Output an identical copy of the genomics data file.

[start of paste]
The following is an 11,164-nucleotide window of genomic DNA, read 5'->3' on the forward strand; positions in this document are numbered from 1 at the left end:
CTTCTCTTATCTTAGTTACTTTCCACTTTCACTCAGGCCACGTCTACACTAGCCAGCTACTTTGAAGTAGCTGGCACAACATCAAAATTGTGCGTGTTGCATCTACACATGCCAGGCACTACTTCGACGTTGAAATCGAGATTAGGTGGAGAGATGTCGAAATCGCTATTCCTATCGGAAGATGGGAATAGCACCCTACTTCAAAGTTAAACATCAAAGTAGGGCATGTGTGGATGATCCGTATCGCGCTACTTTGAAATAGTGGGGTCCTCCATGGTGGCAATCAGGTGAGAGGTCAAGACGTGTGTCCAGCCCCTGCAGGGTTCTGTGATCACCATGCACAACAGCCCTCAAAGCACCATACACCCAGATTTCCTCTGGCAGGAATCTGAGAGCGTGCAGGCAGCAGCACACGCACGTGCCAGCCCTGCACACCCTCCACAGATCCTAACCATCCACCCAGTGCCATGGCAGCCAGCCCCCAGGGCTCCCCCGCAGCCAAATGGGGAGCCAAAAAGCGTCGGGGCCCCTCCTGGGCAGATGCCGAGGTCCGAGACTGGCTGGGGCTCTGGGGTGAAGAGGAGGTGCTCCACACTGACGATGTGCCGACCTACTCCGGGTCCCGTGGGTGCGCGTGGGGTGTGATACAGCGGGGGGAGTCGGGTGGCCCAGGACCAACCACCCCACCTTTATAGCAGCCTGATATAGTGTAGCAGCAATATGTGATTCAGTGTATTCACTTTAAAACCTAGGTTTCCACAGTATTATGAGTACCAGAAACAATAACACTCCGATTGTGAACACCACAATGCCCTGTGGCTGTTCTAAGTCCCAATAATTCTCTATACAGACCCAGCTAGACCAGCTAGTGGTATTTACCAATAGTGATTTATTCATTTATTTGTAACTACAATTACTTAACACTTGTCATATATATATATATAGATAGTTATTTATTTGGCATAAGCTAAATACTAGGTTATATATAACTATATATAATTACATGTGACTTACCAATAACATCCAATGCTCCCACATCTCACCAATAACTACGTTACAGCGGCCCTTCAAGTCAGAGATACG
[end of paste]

The following is an 11,164-nucleotide window of genomic DNA, read 5'->3' on the forward strand; positions in this document are numbered from 1 at the left end:
CTTCTCTTATCTTAGTTACTTTCCACTTTCACTCAGGCCACGTCTACACTAGCCAGCTACTTTGAAGTAGCTGGCACAACATCAAAATTGTGCGTGTTGCATCTACACATGCCAGGCACTACTTCGACGTTGAAATCGAGATTAGGTGGAGAGATGTCGAAATCGCTATTCCTATCGGAAGATGGGAATAGCACCCTACTTCAAAGTTAAACATCAAAGTAGGGCATGTGTGGATGATCCGTATCGCGCTACTTTGAAATAGTGGGGTCCTCCATGGTGGCAATCAGGTGAGAGGTCAAGACGTGTGTCCAGCCCCTGCAGGGTTCTGTGATCACCATGCACAACAGCCCTCAAAGCACCATACACCCAGATTTCCTCTGGCAGGAATCTGAGAGCGTGCAGGCAGCAGCACACGCACGTGCCAGCCCTGCACACCCTCCACAGATCCTAACCATCCACCCAGTGCCATGGCAGCCAGCCCCCAGGGCTCCCCCGCAGCCAAATGGGGAGCCAAAAAGCGTCGGGGCCCCTCCTGGGCAGATGCCGAGGTCCGAGACTGGCTGGGGCTCTGGGGTGAAGAGGAGGTGCTCCACACTGACGATGTGCCGACCTACTCCGGGTCCCGTGGGTGCGCGTGGGGTGTGATACAGCGGGGGGAGTCGGGTGGCCCAGGACCAACCACCCCACCTTTATAGCAGCCTGATATAGTGTAGCAGCAATATGTGATTCAGTGTATTCACTTTAAAACCTAGGTTTCCACAGTATTATGAGTACCAGAAACAATAACACTCCGATTGTGAACACCACAATGCCCTGTGGCTGTTCTAAGTCCCAATAATTCTCTATACAGACCCAGCTAGACCAGCTAGTGGTATTTACCAATAGTGATTTATTCATTTATTTGTAACTACAATTACTTAACACTTGTCATATATATATATATAGATAGTTATTTATTTGGCATAAGCTAAATACTAGGTTATATATAACTATATATAATTACATGTGACTTACCAATAACATCCAATGCTCCCACATCTCACCAATAACTACGTTACAGCGGCCCTTCAAGTCAGAGATACG